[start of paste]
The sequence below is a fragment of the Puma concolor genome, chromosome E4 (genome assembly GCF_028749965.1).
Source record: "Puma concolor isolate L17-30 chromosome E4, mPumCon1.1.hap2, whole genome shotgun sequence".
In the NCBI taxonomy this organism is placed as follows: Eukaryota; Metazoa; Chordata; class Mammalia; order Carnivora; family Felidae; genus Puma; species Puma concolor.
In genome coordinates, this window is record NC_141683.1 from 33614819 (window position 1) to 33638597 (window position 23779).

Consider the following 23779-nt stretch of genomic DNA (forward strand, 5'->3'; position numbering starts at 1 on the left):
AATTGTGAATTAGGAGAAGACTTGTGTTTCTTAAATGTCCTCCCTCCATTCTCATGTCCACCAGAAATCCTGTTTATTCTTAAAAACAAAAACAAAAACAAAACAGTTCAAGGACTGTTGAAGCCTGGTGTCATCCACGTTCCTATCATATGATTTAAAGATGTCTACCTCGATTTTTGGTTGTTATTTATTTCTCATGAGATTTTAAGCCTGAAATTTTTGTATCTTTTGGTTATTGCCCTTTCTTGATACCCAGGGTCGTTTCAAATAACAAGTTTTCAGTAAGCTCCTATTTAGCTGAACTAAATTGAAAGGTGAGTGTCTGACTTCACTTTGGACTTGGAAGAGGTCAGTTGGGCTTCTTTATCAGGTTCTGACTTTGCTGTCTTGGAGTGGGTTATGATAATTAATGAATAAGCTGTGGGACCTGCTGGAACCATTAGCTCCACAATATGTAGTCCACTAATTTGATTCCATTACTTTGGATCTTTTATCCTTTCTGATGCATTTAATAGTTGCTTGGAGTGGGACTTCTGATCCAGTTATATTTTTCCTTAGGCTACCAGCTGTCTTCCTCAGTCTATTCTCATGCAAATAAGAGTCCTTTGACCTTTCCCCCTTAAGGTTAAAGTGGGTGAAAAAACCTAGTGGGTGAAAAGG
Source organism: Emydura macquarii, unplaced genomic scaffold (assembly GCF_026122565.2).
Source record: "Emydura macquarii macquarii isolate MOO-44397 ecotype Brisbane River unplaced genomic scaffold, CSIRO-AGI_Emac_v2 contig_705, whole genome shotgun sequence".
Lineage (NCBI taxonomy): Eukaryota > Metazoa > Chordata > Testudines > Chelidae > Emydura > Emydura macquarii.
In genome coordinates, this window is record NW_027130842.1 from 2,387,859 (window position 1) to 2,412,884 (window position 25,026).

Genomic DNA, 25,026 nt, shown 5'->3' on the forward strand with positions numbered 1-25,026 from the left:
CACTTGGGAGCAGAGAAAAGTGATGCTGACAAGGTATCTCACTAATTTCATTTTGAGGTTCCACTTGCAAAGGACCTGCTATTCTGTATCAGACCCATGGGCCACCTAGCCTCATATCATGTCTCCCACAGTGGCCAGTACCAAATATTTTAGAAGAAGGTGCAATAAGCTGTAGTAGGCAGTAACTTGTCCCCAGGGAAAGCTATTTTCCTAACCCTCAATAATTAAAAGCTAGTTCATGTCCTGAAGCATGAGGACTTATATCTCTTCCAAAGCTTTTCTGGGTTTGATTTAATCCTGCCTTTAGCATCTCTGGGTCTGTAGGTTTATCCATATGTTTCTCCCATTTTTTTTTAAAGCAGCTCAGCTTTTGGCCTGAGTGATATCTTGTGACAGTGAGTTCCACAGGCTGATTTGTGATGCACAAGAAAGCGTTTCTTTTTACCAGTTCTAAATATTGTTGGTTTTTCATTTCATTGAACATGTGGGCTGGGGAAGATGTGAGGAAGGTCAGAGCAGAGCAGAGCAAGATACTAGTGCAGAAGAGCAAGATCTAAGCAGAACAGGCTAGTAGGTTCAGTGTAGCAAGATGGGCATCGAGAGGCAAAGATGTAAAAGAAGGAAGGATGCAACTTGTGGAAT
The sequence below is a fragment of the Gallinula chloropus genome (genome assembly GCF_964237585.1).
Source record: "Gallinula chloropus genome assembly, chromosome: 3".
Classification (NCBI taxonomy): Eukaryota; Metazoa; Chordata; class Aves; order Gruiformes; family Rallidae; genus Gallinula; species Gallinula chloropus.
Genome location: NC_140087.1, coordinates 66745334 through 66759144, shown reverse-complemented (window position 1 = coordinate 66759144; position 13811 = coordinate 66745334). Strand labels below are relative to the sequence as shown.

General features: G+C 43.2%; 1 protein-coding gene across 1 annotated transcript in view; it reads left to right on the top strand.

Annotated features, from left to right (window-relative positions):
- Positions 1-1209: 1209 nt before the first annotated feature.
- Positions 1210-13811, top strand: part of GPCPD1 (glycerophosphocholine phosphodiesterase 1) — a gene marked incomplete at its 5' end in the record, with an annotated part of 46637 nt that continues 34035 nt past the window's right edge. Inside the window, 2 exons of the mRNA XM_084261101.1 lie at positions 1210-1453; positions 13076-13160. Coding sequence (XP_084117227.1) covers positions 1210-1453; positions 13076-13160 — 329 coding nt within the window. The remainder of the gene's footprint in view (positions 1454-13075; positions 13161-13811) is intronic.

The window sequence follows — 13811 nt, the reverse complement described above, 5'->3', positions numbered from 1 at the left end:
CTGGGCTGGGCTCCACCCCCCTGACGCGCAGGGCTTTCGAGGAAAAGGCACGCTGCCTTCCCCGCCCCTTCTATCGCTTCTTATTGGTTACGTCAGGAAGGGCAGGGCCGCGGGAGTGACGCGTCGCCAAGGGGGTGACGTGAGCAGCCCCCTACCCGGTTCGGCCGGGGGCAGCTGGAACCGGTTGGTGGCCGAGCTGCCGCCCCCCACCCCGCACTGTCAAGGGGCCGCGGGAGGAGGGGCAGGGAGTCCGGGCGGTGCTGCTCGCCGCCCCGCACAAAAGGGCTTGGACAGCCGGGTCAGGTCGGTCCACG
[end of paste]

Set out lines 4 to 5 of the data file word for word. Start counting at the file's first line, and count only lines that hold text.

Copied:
In genome coordinates, this window is record NC_141683.1 from 33614819 (window position 1) to 33638597 (window position 23779).

Consider the following 23779-nt stretch of genomic DNA (forward strand, 5'->3'; position numbering starts at 1 on the left):